28 week appointment (routine antenatal care)

FREE subscriptions for doctors and students... click here
You have 3 more open access pages.

28 weeks

The next appointment for all pregnant women should occur at 28 weeks. At this appointment:

  • offer a second screening for anaemia and atypical red-cell alloantibodies
  • investigate a haemoglobin level below 10.5 g/100 ml and consider iron supplementation, if indicated
  • offer anti-D prophylaxis to rhesus-negative women
  • measure blood pressure and test urine for proteinuria
  • measure and plot symphysis-fundal height
  • give information, with an opportunity to discuss issues and ask questions; offer verbal information supported by antenatal classes and written information

More detailed "patient centred" guidance from NICE (2):

  • ensure that interpreting services are available if needed. Use independent interpreters rather than the woman's family or friends
  • update the woman’s antenatal records with details of history, test results, examination findings, medicines and discussions
  • reassess the plan of care for the pregnancy
  • identify whether the woman needs additional care
  • all discussions should support shared decision making and be tailored to the woman’s needs, preferences and stage of pregnancy

New or only at this appointment

  • offer
    • a blood test for full blood count, blood group and antibodies
    • anti-D prophylaxis to rhesus-negative women
  • discuss and give information on:
    • preparing for labour and birth
    • recognising active labour
    • the postnatal period, including:
      • caring for the new baby and feeding them
      • vitamin K prophylaxis
      • postnatal self-care (including pelvic floor exercises)
      • awareness of mood changes and postnatal mental health
  • advise the woman to avoid going to sleep on her back after 28 weeks of pregnancy. Discuss ways to maintain her position while sleeping. Explain that there may be a link between sleeping on one’s back and stillbirth in late pregnancy (after 28 weeks)
  • following is new for parous women (because they do not have an appointment at 25 weeks of pregnancy), and to be repeated for nulliparous women
  • measure symphysis fundal height (SFH) in women with a singleton pregnancy unless the woman is having regular growth scans or SFH has been measured less than 2 weeks ago. Plot the measurement onto a growth chart. If there are concerns that SFH is either large or small for gestational age, see
    managing complications and common problems for more information
  • discuss the baby's movements with the woman. Ask her if she has any concerns. If she does, assess her and the baby.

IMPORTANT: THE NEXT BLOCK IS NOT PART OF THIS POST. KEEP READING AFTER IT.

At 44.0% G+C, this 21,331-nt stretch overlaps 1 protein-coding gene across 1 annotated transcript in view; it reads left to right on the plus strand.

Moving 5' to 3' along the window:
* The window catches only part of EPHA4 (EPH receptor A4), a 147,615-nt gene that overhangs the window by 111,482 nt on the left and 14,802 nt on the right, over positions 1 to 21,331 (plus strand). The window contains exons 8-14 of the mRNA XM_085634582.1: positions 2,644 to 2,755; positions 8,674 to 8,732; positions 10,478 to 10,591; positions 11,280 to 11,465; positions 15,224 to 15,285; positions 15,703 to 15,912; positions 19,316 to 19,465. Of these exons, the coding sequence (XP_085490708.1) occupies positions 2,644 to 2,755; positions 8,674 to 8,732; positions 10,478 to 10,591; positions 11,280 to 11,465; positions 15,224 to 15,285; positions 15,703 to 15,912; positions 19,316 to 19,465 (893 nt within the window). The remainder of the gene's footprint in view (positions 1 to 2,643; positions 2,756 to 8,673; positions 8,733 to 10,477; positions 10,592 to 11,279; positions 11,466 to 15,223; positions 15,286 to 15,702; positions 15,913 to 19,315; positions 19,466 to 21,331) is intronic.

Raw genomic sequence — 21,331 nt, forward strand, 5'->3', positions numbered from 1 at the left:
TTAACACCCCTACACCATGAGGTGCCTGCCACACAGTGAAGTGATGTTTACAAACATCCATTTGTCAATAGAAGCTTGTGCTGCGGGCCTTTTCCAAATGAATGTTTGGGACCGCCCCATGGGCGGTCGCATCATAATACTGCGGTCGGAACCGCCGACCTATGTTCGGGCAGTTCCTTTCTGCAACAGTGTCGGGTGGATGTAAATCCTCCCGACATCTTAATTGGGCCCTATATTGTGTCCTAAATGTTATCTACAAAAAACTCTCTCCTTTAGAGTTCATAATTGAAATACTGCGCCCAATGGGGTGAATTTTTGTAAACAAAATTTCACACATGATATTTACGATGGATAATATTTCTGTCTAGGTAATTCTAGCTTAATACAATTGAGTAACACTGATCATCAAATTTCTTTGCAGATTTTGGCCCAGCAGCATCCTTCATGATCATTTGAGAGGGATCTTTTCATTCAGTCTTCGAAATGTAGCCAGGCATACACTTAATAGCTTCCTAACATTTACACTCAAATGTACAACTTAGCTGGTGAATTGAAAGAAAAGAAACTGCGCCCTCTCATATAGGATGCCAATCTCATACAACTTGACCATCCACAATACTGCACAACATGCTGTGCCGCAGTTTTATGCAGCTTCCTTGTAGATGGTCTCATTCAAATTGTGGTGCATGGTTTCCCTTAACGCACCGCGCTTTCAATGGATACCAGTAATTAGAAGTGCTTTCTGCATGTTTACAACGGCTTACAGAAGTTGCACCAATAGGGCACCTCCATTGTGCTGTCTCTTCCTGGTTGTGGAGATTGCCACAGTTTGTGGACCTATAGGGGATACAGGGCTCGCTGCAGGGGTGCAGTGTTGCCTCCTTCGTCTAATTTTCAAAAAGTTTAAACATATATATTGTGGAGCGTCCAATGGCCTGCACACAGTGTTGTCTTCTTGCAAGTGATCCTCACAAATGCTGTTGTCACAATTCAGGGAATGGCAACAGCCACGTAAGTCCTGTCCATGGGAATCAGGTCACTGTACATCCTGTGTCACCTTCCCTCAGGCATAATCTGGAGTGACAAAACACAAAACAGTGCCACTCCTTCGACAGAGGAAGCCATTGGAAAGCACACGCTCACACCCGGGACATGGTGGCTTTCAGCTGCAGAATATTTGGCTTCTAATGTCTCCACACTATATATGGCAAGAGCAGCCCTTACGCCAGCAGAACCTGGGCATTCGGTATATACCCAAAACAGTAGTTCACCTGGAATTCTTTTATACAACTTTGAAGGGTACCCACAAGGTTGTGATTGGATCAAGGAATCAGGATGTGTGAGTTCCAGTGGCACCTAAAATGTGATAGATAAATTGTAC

Advise her to contact maternity services at any time of day or night if she:

  • has any concerns about her baby's movements
  • notices reduced fetal movements

Update the history


Ask the woman about:

  • her general health and wellbeing
  • domestic abuse
  • mental health
  • any other concerns she would like to discuss - also ask her partner about this, if present


Provide a safe environment for the discussion.
Continue discussions


Discuss and give information on:

  • physical, emotional and relationship changes
  • support between partners
  • resources for expectant and new parents
  • bonding with the baby and emotional attachment
  • results of any tests from previous appointments


Repeat examinations and investigations


If the appointment is face to face, offer:

  • to take blood pressure using a device validated for use in pregnancy (for urgent actions to take when a woman's blood pressure is very high [160/110 mmHg or more], see managing complications and common problems)
  • a urine dipstick test for proteinuria


If the woman has had any hospital admission or significant health event since her last appointment, assess her risk of venous thromboembolism.


Offer additional or longer antenatal appointments if needed, depending on the woman’s medical, social and emotional needs


Be aware that closer monitoring may be needed for women and their babies from black, Asian and minority ethnic family origins, and those who live in deprived areas, because they are at an increased risk of adverse outcomes

Also see managing complications and common problems for:

  • heartburn
  • high blood pressure (140/90 mmHg or more)
  • nausea and vomiting
  • pelvic girdle pain
  • small or large baby for gestational age
  • smoking
  • unexplained vaginal bleeding

Reference:

Last edited 08/2021 and last reviewed 08/2021

Links: